UMMS Affiliation

Department of Medicine, Division of Preventive and Behavioral Medicine; UMass Worcester Prevention Research Center

Date

10-24-2014

Document Type

Article

Disciplines

Behavioral Disciplines and Activities | Behavior and Behavior Mechanisms | Community Health and Preventive Medicine | Preventive Medicine

Abstract

BACKGROUND: Virtual world environments have the potential to increase access to diabetes self-management interventions and may lower cost.

OBJECTIVE: We tested the feasibility and comparative effectiveness of a virtual world versus a face-to-face diabetes self-management group intervention.

METHODS: We recruited African American women with type 2 diabetes to participate in an 8-week diabetes self-management program adapted from Power to Prevent, a behavior-change in-person group program for African Americans with diabetes or pre-diabetes. The program is social cognitive theory-guided, evidence-based, and culturally tailored. Participants were randomized to participate in the program via virtual world (Second Life) or face-to-face, both delivered by a single intervention team. Blinded assessors conducted in-person clinical (HbA1c), behavioral, and psychosocial measurements at baseline and 4-month follow-up. Pre-post differences within and between intervention groups were assessed using t tests and chi-square tests (two-sided and intention-to-treat analyses for all comparisons).

RESULTS: Participants (N = 89) were an average of 52 years old (SD 10), 60% had < /=high school, 82% had household incomes < US $30,000, and computer experience was variable. Overall session attendance was similar across the groups (6.8/8 sessions, P = .90). Compared to face-to-face, virtual world was slightly superior for total activity, light activity, and inactivity (P = .05, P = .07, and P = .025, respectively). HbA1c reduction was significant within face-to-face (-0.46, P = 02) but not within virtual world (-0.31, P = .19), although there were no significant between group differences in HbA1c (P = .52). In both groups, 14% fewer patients had post-intervention HbA1c > /=9% (virtual world P = .014; face-to-face P = .002), with no significant between group difference (P = .493). Compared to virtual world, face-to-face was marginally superior for reducing depression symptoms (P = .051). The virtual world intervention costs were US $1117 versus US $931 for face-to-face. CONCLUSIONS: It is feasible to deliver diabetes self-management interventions to inner city African American women via virtual worlds, and outcomes may be comparable to those of face-to-face interventions. Further effectiveness research is warranted.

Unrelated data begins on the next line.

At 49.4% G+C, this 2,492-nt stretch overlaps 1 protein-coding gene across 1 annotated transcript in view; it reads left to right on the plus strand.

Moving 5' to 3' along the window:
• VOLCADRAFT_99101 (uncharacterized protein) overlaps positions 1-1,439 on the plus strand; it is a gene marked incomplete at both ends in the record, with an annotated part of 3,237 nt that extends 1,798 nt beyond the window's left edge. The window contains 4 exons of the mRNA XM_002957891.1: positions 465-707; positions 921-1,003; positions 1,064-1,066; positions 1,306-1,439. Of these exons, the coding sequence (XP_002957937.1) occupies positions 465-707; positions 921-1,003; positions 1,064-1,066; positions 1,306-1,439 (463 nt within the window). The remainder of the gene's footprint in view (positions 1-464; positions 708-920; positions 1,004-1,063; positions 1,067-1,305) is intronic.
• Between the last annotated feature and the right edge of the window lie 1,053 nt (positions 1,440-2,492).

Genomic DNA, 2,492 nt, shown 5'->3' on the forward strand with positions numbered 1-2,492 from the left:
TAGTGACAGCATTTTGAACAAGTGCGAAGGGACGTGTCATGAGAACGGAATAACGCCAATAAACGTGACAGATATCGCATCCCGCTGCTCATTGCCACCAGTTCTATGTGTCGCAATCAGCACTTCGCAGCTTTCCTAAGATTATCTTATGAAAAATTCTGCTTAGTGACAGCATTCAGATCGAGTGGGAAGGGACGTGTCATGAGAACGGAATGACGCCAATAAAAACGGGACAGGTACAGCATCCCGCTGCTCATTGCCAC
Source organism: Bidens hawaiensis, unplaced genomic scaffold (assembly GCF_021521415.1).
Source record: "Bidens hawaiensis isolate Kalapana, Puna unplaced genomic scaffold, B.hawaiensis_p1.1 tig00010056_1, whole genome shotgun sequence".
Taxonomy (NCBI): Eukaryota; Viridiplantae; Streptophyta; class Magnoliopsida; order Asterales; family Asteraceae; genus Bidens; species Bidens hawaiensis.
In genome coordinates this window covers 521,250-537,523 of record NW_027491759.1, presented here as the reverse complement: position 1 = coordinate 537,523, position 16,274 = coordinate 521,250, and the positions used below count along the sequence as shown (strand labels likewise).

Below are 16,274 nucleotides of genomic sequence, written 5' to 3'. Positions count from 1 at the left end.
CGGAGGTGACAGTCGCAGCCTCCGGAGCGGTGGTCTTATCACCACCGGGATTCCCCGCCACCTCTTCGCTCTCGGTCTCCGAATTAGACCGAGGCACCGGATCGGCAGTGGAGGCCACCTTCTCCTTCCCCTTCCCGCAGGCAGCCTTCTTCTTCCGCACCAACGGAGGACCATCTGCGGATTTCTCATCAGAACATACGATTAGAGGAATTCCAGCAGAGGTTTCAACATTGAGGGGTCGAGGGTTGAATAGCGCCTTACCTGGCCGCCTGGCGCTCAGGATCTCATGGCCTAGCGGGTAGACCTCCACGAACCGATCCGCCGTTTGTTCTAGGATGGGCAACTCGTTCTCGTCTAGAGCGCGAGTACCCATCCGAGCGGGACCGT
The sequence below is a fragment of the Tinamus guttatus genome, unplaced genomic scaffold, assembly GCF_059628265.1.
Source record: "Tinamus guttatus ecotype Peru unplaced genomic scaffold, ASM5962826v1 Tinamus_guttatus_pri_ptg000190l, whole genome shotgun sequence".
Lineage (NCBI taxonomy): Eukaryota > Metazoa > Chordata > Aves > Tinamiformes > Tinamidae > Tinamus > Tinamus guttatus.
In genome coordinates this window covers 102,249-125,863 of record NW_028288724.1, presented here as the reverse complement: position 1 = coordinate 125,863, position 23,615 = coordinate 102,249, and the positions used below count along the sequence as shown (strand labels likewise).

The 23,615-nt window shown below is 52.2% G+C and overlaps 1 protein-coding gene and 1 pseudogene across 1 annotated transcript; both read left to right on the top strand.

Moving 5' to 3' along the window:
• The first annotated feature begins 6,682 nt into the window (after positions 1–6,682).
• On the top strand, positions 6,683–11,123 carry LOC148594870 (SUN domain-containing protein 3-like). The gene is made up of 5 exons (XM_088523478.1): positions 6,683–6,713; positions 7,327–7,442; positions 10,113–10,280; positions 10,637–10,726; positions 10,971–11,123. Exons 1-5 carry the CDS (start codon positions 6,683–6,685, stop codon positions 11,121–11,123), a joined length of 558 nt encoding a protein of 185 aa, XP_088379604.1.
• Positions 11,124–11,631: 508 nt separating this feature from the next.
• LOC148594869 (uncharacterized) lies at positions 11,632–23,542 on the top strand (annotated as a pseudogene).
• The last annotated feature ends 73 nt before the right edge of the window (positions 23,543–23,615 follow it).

TRIAL REGISTRATION: ClinicalTrials.gov NCT01340079; http://clinicaltrials.gov/show/NCT01340079 (Archived by WebCite at http://www.webcitation.org/6T2aSvmka).

Rights and Permissions

Citation: JMIR Res Protoc. 2014 Oct 24;3(4):e54. doi: 10.2196/resprot.3412. Link to article on publisher's site

Comments

Copyright ©Milagros C Rosal, Robin Heyden, Roanne Mejilla, Roberta Capelson, Karen A Chalmers, Maria Rizzo DePaoli, Chetty Veerappa, John M Wiecha. Originally published in JMIR Research Protocols (http://www.researchprotocols.org), 24.10.2014. This is an open-access article distributed under the terms of the Creative Commons Attribution License (http://creativecommons.org/licenses/by/2.0/), which permits unrestricted use, distribution, and reproduction in any medium, provided the original work, first published in JMIR Research Protocols, is properly cited. The complete bibliographic information, a link to the original publication on http://www.researchprotocols.org, as well as this copyright and license information must be included.

Related Resources

Link to Article in PubMed

Keywords

African Americans, clinical trials, feasibility, health behavior, health disparities, minority health, randomized clinical trial, technology, type 2 diabetes, virtual systems

PubMed ID

25344620

 
 

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